2G auction: Why CAG must say sorry to the nation

The Comptroller and Auditor General (CAG) of India, Vinod Rai, owes an apology to the nation. His position on 2G spectrum allocations has been proved flawed twice - once by the Supreme Court, again by the results 2G auction process which concluded recently. He misused the public trust vested in his office by choosing to be sensationalist in his 2G 'presumptive' loss theory. In his overzealousness to assert himself over the government he might have caused serious damage to the credibility of the institution of CAG. So, an apology is in order.

The CAG vs government controversy raging over the last three years rested on two substantive questions -- first, the government’s competence to take policy decisions in case of rare natural resources; and second; the actual loss, if any, to the country from the allegedly arbitrary spectrum allocations by former telecom minister A Raja. The answers are more or less settled now. In both cases, the national auditor appears to be on shaky ground.

 2G auction: Why CAG must say sorry to the nation

Comptroller and Auditor General, Vinod Rai. Image courtesy PIB

How? The Supreme Court, offering its opinion on the Presidential Reference on the first question, has held that maximisation of revenue in the distribution of natural resources can't be the only criteria in all situations and circumstances and auctions cannot be made the sole constitutional principle in such cases. The court also made it clear that defining the policy of allocation of natural resources for public good was the prerogative of the legislature and the executive.

The emphasis of the court was on greater common good vis-a-vis maximisation of gains in revenue terms. CAG, while pegging the 'notional' loss from the absence of auctions in 2G spectrum at Rs 1.76 lakh crore, was making a policy prescription for the process of auctions. The court rejected it and re-established the primacy of the elected government when it involved allocation of natural resources. That was defeat number one for the national auditor. He was trying to trespass into the territory of the executive and the court drew the no-go line.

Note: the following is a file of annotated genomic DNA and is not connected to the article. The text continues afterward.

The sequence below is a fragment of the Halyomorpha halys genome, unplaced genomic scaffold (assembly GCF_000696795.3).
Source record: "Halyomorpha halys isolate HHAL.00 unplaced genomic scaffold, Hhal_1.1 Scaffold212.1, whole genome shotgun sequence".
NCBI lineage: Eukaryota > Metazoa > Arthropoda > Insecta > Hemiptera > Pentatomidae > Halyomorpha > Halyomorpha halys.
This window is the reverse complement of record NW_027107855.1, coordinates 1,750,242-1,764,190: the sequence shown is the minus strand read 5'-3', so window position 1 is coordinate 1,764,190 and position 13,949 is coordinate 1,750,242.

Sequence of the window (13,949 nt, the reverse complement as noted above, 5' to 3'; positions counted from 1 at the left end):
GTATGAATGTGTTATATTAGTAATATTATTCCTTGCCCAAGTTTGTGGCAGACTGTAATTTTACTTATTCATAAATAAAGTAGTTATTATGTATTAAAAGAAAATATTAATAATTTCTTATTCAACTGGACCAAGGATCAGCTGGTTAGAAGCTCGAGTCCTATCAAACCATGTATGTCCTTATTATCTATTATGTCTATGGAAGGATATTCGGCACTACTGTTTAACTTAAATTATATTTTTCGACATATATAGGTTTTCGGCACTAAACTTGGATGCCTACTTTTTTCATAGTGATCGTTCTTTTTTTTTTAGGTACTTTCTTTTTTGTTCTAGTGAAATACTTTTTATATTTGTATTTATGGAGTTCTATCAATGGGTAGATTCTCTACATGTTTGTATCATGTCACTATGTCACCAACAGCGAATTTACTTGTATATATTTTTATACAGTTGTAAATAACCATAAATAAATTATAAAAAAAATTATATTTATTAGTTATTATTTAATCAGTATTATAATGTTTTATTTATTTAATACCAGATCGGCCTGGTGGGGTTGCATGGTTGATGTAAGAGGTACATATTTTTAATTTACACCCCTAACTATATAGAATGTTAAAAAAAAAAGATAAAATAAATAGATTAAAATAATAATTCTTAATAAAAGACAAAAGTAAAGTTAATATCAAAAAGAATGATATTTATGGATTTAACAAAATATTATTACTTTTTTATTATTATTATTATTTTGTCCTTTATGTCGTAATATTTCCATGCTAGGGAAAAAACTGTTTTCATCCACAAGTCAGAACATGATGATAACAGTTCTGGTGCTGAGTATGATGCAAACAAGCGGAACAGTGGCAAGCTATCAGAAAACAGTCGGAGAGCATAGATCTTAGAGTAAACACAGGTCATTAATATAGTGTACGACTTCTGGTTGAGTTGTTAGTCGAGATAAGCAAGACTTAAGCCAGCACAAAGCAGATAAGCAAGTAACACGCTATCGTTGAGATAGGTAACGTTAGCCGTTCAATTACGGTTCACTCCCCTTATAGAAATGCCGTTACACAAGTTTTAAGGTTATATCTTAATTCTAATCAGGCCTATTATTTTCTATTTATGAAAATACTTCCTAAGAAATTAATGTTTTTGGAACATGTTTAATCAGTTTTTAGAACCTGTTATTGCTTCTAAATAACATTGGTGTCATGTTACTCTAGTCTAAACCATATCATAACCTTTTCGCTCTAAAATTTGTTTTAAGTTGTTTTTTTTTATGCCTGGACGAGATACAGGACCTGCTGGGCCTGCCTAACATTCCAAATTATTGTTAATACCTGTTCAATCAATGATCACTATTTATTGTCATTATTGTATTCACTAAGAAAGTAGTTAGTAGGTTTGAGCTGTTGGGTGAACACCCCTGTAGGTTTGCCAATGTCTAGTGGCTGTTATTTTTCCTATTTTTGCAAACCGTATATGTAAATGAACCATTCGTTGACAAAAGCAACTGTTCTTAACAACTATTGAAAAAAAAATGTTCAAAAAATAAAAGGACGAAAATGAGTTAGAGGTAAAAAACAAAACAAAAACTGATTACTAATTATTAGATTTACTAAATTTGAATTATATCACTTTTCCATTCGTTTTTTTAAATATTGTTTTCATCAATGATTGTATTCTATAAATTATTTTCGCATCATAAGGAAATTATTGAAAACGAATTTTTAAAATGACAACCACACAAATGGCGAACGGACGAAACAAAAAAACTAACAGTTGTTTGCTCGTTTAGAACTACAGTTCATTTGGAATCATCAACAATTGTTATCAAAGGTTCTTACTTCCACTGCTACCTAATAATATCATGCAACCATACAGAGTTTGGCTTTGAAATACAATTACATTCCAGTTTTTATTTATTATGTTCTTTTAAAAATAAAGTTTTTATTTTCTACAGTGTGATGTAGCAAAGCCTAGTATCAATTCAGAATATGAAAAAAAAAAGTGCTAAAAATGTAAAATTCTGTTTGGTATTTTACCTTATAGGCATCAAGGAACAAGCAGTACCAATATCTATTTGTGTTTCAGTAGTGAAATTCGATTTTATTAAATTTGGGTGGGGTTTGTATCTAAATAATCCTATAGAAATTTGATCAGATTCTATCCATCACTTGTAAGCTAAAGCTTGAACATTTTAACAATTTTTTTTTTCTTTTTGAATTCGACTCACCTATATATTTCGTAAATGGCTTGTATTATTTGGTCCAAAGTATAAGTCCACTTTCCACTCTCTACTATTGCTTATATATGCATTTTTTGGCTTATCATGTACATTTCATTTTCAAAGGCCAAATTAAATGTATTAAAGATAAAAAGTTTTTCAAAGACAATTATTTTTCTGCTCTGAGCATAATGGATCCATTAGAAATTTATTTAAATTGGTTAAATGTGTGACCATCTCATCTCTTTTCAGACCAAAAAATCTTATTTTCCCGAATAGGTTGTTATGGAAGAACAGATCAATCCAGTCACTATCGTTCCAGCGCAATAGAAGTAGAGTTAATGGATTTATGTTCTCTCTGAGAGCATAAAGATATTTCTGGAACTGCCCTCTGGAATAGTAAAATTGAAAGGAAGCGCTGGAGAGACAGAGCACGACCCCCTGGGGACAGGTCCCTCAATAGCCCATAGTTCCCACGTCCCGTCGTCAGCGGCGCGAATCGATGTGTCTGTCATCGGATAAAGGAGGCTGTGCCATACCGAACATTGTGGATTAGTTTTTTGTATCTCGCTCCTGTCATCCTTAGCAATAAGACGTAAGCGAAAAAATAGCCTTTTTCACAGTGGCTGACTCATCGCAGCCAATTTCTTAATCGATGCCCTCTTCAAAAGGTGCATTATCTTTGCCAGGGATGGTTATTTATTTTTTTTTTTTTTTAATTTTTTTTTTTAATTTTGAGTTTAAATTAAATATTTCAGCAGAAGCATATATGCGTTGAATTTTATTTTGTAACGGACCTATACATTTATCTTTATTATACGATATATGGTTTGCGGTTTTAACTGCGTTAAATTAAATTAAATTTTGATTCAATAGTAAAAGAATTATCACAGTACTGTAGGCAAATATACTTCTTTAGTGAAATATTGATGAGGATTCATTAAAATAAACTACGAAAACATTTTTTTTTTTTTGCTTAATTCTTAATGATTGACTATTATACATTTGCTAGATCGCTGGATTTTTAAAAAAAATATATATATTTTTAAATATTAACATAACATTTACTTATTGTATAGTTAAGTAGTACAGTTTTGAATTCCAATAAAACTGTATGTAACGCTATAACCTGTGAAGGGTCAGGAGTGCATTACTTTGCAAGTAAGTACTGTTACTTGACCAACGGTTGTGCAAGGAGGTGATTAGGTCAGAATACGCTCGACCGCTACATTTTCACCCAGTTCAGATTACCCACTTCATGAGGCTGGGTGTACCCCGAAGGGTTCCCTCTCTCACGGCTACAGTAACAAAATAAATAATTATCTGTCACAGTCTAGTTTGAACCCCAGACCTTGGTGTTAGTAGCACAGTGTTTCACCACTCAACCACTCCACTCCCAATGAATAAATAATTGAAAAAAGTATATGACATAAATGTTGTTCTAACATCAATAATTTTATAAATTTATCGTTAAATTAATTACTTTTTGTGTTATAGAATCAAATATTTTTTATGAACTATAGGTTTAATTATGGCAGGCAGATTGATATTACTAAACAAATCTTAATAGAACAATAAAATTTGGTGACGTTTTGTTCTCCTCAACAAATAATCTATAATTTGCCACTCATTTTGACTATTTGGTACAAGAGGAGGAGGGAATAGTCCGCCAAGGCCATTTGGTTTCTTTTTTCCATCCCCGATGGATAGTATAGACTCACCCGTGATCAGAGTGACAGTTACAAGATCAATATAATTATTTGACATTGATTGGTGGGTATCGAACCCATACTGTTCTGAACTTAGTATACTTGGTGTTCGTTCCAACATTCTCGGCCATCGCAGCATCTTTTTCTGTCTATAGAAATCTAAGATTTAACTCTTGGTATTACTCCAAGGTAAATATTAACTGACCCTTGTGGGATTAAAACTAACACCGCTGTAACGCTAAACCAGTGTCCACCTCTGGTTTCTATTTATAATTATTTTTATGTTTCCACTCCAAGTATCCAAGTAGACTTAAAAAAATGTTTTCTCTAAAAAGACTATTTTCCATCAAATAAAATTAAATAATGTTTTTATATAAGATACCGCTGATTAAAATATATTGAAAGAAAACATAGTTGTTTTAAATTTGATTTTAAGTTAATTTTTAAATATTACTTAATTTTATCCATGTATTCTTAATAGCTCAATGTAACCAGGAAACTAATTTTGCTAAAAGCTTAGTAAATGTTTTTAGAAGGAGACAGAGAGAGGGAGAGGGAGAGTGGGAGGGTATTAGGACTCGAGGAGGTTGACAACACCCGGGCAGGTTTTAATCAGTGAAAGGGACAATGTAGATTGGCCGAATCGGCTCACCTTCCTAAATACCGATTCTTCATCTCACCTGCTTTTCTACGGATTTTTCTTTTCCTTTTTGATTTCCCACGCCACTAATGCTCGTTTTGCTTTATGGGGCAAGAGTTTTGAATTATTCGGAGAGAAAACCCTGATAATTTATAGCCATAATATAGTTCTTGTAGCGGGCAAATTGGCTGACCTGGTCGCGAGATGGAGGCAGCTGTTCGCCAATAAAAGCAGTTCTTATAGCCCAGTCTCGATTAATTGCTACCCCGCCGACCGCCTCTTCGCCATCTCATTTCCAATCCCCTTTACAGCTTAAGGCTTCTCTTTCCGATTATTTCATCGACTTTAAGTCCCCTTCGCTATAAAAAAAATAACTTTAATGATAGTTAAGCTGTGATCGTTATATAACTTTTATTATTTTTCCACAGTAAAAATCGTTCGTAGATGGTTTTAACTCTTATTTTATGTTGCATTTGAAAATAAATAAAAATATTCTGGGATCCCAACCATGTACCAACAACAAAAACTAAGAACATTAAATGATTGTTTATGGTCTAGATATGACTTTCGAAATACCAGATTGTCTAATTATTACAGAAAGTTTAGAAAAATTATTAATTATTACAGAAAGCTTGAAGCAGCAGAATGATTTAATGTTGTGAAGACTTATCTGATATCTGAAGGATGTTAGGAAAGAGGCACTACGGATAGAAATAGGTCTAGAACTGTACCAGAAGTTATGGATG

Now, the number: Rs 1, 76 lakh crore. Where did it come from? CAG based its estimates on the loss from 2G allocations in 2008 on the 3G spectrum allocations of 2010 and sought to prove by implication that spectrum was deliberately underpriced by the government to favour a few firms . As the just concluded re-auction of 2G spectrum reveal, the number was all wrong. The government raised a mere Rs 9, 407 crore against an ambitious target of Rs 40,000 crore.

Had it been a successful auction, the gains for the government still would not have been anywhere close Rs 1,76 lakh crore. The CAG was overshooting, but for what? Was there a political motive involved or is just plain professional incompetence? In 2009, the CVC had put the number at Rs 22,000 crore and the CBI at around Rs 35,000 crore. These numbers appear more believable under the present circumstances than what CAG offers.

Whatever the truth, the result of the auctions proves that Vinod Rai has lost out on the second question. There are allegations of 'fixing' in the latest auction process and collusion between the telecom players and the government to show CAG wrong. In the absence of concrete evidence the allegations could be as fantastic as the 2G loss figure. One would have expected him to stand vindicated. Unfortunately, that is not the case.

Now, the biggest question. Has Rai tarnished the credibility of the institution he heads in some way? Possibly, yes. The next time, CAG releases a number, it will be viewed with suspicion and put under intense scrutiny. The estimation of loss from the coal block allocations—Rs 1.86 lakh crore—is already being pooh poohed by the government. And yes, if the intention is to grab media and public attention, CAG will need to throw bigger numbers into the public domain. With Rs 1.76 lakh crore a bench mark—of the wrong kind—has been set. Anything below that number won’t be taken seriously. That’s in the public nature. The 'sensational' just have to get bigger.

Rai is a man of integrity. It won’t harm him if he admits that he overreached and got the numbers a bit messed up, and says sorry to the country. It would enhance his image in the public perception. More importantly, it would make CAG a more credible institution.

Updated Date: Nov 16, 2012 14:57:56 IST